On alert.

    Nowcast stations are being installed across Japan.


    Farther away from the epicenter, there is time to analyze the signals and automatically generate warnings. After the October 1989 Loma Prieta earthquake in California, the U.S. Geological Survey (USGS) deployed a temporary array of three seismometers that warned workers demolishing a collapsed highway viaduct in Oakland about aftershocks. The system gave workers 23 seconds' notice of S waves from 12 aftershocks stronger than magnitude 3.7.

    Two permanent early warning systems were put in place in the early 1990s in Mexico and Japan. In 1991 the Centro de Instrumentacion y Registro Sismico (CIRES), a private Mexican nonprofit organization, set up a network of 12 instruments along the country's Pacific coast near Acapulco, where seismologists think a magnitude 8 earthquake is overdue. If the system works as intended, residents of the capital city, 280 km away, could get 70 seconds' warning. Schools and some government offices are serviced by dedicated transmission lines, and citizens have access to automated radio broadcasts. Two years ago, a similar system was set up for the city of Oaxaca, in southern Mexico.

    Likewise in Japan, the country's early warning systems are likely to prove most useful for the most devastating earthquakes, those that occur off the Pacific coast where the North American plate is being forced under the Philippine plate. For example, Motosaka says that the Sendai area would receive 15 seconds' warning that the effects of a magnitude 7 to 8 offshore earthquake were about to hit; seismologists give such an earthquake a 40% chance of occurring in the next 10 years.

    In 1992, railway operators started deploying the Urgent Earthquake Detection and Alarm System (UrEDAS) along the country's bullet train lines. After detecting P waves, UrEDAS cuts power to trains in nearby sectors if the anticipated shaking will exceed a given threshold. In February, the Japan Meteorological Agency began deploying what will be the world's most comprehensive early warning system, featuring more than 200 stations throughout the four main islands. Installation of the $90 million network, called Nowcast, began in 2003 and could be completed in 2 years if the money keeps flowing. In December 2000, Taiwan's Central Weather Bureau switched on an islandwide network of 86 seismic stations that alerts the bureau's central office and a hospital, both in Taipei.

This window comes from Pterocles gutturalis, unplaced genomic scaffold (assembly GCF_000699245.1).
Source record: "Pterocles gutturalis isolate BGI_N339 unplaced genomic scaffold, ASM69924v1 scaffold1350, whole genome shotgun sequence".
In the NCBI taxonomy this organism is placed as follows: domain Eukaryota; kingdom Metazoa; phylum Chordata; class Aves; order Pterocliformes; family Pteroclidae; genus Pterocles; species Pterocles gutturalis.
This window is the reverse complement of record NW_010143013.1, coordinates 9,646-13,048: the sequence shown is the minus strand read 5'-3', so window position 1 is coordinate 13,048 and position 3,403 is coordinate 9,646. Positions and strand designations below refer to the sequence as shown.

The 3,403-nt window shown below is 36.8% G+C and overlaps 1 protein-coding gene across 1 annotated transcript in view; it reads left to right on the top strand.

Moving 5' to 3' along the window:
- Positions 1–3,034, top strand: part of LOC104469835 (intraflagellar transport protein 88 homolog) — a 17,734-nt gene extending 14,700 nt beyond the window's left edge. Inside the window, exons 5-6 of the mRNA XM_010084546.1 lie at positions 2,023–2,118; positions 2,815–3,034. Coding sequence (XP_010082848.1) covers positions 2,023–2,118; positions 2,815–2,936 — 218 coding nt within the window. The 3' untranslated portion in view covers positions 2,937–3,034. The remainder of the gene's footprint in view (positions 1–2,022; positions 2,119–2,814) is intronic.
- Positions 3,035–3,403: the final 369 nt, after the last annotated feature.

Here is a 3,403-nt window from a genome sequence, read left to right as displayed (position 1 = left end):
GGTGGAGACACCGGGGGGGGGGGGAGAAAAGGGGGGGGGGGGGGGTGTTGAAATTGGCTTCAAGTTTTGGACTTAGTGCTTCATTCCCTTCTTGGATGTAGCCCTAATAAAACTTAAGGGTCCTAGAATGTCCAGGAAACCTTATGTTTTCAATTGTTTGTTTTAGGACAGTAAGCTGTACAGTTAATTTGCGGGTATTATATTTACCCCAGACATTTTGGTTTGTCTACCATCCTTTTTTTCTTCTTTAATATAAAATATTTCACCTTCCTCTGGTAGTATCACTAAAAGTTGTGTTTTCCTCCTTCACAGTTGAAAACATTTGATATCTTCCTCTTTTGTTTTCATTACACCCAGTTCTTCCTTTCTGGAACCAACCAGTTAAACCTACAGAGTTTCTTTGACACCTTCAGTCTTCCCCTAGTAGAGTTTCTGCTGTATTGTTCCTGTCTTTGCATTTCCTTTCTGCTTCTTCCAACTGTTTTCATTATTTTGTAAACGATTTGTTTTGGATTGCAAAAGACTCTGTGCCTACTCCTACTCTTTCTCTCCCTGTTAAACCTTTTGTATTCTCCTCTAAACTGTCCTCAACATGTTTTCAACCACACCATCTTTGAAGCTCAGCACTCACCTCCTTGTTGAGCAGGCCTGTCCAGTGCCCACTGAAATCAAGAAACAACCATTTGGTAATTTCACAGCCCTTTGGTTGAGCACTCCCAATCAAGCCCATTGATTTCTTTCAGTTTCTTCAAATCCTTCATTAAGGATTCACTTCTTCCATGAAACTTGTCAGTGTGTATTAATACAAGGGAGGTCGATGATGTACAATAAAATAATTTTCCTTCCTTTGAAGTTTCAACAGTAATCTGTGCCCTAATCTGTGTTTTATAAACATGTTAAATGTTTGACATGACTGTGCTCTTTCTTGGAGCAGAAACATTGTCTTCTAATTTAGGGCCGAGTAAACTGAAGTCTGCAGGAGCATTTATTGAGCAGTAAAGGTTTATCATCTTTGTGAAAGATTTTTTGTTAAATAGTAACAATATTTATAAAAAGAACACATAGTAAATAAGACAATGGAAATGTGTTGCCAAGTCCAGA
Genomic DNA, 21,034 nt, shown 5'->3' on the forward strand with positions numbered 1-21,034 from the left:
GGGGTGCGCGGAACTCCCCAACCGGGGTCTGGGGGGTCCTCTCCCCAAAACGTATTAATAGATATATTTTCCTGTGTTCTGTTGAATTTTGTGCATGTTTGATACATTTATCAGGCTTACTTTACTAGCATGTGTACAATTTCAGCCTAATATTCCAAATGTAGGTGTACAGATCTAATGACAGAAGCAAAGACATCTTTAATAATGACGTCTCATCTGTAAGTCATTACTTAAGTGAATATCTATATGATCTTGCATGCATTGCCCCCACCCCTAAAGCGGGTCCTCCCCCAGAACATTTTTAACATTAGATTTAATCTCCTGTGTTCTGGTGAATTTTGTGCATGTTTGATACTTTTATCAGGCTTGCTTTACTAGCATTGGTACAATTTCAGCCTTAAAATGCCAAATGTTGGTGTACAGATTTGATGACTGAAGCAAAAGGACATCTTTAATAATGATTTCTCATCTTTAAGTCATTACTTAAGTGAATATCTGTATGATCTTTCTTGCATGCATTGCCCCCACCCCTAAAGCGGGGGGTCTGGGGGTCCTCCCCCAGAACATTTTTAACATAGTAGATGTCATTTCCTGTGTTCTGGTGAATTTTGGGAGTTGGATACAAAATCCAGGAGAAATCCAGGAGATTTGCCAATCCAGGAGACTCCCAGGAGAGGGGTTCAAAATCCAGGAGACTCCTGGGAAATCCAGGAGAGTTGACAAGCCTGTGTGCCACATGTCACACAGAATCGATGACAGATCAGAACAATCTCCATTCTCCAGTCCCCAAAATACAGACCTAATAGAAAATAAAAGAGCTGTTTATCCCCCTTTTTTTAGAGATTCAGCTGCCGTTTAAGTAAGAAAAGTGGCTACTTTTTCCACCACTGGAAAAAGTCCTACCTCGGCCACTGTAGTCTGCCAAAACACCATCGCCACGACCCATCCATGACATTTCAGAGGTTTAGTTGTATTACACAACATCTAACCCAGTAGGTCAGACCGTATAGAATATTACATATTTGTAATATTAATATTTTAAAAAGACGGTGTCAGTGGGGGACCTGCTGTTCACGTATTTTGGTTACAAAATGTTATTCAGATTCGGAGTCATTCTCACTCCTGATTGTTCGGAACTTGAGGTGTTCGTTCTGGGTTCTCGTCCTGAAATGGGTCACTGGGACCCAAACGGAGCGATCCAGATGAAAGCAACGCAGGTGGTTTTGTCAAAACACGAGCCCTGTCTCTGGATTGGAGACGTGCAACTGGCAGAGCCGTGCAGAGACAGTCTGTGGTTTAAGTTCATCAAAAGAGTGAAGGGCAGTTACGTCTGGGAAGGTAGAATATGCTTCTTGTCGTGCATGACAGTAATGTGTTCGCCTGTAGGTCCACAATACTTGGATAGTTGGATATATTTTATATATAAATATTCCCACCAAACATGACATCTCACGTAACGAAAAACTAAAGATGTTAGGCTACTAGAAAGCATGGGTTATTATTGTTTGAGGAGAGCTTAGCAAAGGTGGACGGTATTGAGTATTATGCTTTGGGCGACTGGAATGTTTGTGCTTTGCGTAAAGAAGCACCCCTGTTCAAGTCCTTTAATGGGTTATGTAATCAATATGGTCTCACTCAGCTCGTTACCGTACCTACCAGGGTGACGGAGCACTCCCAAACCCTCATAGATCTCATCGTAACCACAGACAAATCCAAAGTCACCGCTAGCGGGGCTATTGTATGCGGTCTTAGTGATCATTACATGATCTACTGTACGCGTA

Authorities are still trying to figure out the best way to use early warning systems. Officials at Taiwan's weather bureau receive warnings on their computer screens, “allowing staff to move to disaster response stations a few seconds quicker than if they wait for the shaking to start,” says Yih-Min Wu, a seismologist at the National University of Taiwan involved in setting up the system. Taiwan's high-speed rail line will likely be added to the system once train service begins next fall.

    Call ahead.

    Early warning systems could save lives in elevators and operating rooms.


    Japan's system, partially operational, sends warnings to a select group of regional disaster response centers, private companies, an elementary school, and a university hospital in the Tohoku region northeast of Tokyo. Tohoku University's Motosaka, who is leading a government study of potential warning uses, says earthquake education and drills can be worked into the school curriculum, as is now being done at the Nakamachi Elementary School in Sendai. Pupils have been taught to duck under their desks to avoid falling ceiling tiles and lighting fixtures, and teachers to open doors so they don't jam shut and hinder a postquake evacuation. In a hospital, the warnings could allow surgeons to pause during delicate procedures and give rescue teams extra seconds to prepare.